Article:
Zimbabwe : Cannabis production to revamp agricultural sector

Zimbabwe legalises marijuana for medicinal and scientific purposes
Nqobile Bhebhe,

Zimbabwe, after years of debating legalizing medicinal cannabis production  and with the government  seeking new revenue streams for its collapsing agricultural sector has finally opened up to its cultivation.

Officials say it’s only for medicinal or scientific purposes.

Countless people have been jailed for illegally growing cannabis.

Government would issue five-year renewable licences to allow growers to possess, transport and sell fresh and dried cannabis as well as cannabis oil, Health and Child Care Minister Dr David Parirenyatwa announced on Saturday, 28 April.

Applicants  should include plans of the growing site, quantity to be produced and sold and the production period.

“In case of an individual, proof of citizenship or proof of being ordinarily resident in Zimbabwe or proof of an exemption by the Minister (will be required),” reads the regulations.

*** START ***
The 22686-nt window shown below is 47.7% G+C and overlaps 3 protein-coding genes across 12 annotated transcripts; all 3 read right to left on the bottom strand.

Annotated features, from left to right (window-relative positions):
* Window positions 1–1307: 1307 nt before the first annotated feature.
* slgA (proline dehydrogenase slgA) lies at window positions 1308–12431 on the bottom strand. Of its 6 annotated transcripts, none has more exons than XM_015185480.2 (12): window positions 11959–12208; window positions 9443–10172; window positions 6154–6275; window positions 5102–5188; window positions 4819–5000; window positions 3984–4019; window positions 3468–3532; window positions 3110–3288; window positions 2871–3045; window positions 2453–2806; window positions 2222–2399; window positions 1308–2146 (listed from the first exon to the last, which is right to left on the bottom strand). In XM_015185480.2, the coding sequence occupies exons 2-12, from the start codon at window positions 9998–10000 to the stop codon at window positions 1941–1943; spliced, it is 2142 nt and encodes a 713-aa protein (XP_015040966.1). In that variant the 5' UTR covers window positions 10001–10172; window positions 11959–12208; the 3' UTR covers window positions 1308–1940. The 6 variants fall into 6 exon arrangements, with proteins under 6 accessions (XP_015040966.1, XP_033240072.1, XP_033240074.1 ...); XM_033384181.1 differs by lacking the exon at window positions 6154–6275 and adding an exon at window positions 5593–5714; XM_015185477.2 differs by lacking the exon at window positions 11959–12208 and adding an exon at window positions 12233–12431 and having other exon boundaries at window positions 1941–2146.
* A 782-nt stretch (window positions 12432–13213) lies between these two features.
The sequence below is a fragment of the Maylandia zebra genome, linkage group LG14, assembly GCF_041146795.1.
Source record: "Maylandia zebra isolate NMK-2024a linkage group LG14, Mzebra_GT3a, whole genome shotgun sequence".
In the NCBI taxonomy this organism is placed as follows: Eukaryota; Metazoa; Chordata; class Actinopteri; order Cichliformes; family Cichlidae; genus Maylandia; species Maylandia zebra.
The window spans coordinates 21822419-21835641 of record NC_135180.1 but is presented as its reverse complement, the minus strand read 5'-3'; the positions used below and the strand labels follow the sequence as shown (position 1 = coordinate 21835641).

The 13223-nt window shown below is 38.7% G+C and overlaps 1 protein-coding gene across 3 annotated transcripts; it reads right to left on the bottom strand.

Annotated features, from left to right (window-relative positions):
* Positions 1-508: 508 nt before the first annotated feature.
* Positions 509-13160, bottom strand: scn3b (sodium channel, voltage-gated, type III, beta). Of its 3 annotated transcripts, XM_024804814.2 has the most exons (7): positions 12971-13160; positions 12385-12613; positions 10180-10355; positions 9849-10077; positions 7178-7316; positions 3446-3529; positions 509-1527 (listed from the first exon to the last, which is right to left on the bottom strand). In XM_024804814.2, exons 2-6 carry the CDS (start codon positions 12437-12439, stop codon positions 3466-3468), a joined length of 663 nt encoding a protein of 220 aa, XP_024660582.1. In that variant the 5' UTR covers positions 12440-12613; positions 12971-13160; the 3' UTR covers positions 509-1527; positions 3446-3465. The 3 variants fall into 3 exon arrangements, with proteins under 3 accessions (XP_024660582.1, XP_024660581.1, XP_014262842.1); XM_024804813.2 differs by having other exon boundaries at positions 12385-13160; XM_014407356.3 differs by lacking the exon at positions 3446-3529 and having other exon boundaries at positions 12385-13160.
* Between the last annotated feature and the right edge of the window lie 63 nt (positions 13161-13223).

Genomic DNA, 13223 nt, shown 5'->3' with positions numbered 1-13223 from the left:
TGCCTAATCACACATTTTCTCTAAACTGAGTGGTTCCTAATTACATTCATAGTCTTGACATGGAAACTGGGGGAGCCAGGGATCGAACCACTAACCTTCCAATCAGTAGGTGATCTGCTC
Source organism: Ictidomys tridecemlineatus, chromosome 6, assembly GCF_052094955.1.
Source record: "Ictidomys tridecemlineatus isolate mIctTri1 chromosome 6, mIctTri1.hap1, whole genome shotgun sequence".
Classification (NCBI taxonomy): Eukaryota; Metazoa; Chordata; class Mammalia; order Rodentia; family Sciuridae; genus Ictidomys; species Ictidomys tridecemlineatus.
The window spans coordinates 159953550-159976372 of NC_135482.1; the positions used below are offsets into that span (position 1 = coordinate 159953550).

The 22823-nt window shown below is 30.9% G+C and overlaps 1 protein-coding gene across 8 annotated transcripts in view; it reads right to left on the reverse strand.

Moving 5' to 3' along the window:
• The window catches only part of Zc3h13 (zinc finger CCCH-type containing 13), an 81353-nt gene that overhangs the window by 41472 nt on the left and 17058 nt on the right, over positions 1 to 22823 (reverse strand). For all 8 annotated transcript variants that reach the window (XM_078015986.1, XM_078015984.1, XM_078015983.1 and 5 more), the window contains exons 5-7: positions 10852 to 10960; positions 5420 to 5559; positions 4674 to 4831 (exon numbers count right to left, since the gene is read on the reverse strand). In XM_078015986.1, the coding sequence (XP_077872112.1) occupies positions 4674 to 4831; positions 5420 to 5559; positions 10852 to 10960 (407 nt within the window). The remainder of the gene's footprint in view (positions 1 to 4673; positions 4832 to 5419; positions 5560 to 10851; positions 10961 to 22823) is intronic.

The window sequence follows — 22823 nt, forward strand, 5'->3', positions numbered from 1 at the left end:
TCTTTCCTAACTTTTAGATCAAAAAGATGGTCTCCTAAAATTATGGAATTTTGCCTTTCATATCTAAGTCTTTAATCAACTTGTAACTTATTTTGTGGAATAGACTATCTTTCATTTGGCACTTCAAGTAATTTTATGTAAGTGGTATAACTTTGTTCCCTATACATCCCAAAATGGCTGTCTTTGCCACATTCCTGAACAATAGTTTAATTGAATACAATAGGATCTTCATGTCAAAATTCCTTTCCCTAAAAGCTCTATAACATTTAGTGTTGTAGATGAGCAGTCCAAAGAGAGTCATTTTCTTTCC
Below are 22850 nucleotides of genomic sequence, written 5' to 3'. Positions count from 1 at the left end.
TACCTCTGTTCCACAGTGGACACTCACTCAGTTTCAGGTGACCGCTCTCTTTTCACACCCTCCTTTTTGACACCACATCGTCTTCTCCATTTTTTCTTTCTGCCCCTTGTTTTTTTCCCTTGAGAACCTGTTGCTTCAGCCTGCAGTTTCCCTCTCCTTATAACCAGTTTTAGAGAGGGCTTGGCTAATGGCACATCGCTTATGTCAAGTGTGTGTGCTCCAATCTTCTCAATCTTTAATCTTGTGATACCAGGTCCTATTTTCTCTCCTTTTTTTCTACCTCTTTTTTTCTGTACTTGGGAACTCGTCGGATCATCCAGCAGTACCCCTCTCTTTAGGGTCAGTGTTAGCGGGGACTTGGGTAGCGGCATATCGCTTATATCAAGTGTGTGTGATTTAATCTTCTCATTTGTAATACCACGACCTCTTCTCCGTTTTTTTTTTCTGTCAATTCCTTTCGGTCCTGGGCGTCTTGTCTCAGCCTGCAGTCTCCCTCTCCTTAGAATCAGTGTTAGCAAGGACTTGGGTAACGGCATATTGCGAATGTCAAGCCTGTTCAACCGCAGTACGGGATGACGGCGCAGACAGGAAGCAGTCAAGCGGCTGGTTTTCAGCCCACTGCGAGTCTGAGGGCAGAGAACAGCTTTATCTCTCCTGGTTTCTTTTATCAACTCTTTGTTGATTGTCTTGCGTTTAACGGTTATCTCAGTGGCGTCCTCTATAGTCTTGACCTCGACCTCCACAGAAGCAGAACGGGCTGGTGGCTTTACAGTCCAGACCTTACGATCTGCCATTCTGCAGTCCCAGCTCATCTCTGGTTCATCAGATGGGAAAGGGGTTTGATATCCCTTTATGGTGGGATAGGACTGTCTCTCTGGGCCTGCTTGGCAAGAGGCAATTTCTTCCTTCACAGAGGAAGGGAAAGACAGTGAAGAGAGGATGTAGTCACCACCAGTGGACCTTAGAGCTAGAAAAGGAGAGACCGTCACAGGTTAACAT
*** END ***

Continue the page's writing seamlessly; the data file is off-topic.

Licensed producers would be under strict audits.

“The application shall also contain the following – (a) if applicable, the maximum quantity expressed as net weight in grammes of fresh cannabis, dried cannabis, cannabis oil to be produced by the applicant under the licence and the production period . . . and the maximum number of cannabis plants to be sold or provided by the applicant under the licence and the period in which that quantity is to be sold or provided,” .

Lesotho last year announced the continent’s first licence to grow cannabis legally.

Until now, it has been illegal to grow, possess or use cannabis in Zimbabwe, with offenders facing up to 12 years in jail.

Government has been seized with legalisng canabbies production for a while now.

In July last year,  former Economic Planning and Investment Promotion and current Home Affairs Minister Dr Obert Mpofu  said a Canadian conglomerate submitted an application to partner Government in the production of medical cannabis in one of the areas that has been earmarked for Special Economic Zones.

“We have received numerous inquiries from investors who want to participate in the SEZs and one of them is a big international company that wants to be involved in the production of cannabis.

“I don’t see anything wrong and I think if we legalise (production of) mbanje we will benefit medically because it is used for pain killers such as morphine,”  said Mpofu then.

 

 


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Farmers Review Africa
Farmers Review Africa
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